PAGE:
Flip Flop Friday – Nasdaq Fails at 7,500 on Turkey, Russia Issues

Image result for putin poison cartoonEconomic War!  

That's what Russian Prime Minister, Dmitry Medvedev called US sanctions early this morning and he threatened "other means" of retaliation so Congresspeople better invite some Food Tasters to their barbeques this summer as this whole thing started over Russias use of nerve agents (allegedly) to murder former spys in the UK, which recently killed a bystander who thought a bottle of poison was perfume.   

These sanctions are not coming from the White House – Trump says Russia denies it and that's good enough for him.  The Senate and the House are not convinced though, and they have proposed sweeping sanctions against Russia on August 2nd, which are slated to go into effect on August 22nd and get much worse 90 days later if Rusia does not provide "reliable assurances"  it will no longer use chemical weapons, allow on-site inspections by the UN or other international observer groups, and respond to other U.S. demands.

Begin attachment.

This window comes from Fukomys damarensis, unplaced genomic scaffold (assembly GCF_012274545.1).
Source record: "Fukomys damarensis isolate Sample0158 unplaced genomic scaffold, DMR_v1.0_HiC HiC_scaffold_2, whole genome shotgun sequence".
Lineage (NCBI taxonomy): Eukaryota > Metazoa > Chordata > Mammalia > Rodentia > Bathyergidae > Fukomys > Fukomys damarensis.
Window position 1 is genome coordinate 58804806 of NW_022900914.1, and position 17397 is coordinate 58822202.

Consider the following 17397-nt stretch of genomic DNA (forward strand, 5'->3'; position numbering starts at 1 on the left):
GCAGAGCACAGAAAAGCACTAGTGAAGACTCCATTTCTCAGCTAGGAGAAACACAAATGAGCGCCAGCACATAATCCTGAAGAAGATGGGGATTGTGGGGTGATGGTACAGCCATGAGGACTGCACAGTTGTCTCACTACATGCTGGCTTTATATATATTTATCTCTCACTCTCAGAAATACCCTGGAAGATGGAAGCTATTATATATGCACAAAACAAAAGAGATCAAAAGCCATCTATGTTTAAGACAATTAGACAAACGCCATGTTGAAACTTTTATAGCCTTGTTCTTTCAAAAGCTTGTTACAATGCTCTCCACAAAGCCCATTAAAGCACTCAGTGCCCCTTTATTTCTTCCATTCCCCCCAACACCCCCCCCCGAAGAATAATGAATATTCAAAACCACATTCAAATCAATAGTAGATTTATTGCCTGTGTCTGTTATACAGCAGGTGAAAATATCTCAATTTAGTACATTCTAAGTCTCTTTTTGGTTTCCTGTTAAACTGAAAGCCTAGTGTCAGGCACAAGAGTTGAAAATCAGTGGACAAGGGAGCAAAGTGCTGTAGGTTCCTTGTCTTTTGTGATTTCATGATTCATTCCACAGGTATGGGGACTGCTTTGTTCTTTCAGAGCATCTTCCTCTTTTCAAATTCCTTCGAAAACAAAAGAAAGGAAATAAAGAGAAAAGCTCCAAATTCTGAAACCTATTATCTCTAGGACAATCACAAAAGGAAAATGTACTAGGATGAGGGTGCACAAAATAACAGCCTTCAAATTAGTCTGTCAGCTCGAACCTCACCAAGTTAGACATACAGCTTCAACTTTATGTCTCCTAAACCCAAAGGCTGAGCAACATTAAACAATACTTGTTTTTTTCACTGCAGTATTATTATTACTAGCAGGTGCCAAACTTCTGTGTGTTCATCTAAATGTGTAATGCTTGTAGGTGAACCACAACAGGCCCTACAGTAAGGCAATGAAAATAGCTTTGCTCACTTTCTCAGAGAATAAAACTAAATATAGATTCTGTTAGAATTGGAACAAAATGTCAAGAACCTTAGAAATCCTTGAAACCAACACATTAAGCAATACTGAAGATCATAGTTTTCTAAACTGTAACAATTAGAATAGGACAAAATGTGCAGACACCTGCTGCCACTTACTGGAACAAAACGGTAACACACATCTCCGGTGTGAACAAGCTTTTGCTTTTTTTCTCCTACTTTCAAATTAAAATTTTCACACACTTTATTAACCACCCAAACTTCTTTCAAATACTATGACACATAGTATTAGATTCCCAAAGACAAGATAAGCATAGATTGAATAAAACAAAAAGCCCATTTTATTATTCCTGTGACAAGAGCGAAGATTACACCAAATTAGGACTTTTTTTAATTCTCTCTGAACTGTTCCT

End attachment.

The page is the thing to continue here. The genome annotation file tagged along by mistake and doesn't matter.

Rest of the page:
The Ruble crashed yesterday and Medvedev said this morning that Moscow would consider it a "declaration of economic war" and would retaliate "economically, politically, or, if needed, by other means" if the United States imposes bans on Russian banks or their use of a particular currency.  While he did not go into detail, Medvedev's reference to "other means" appeared to have been aimed to raise the prospect that Russia could respond with military force or some other form of warfare, such as a cyberattack or even more nerve gas.

In other Cyrillic news, Turkey's Lira is also crashing as negotiations bread down over the jailing of an American Pastor, Craig Brunson, who has been held there for two years on terrorism charges for his involvement in an attempted coup in July of 2016.  Turkish officials have accused Mr. Brunson of aiding the group accused of orchestrating the coup and another Kurdish separatist movement, charges that the American pastor and U.S. officials have denied.  

Last week, the Trump administration accused Turkey’s justice and interior ministers of human rights abuses and imposed economic sanctions on both men. The crisis sent Turkey’s lira plunging to record lows. Publicly, Mr. Erdogan was defiant. Privately, his government was trying to secure a face-saving way to end the standoff.  On Monday, Turkey’s currency plunged…
continue reading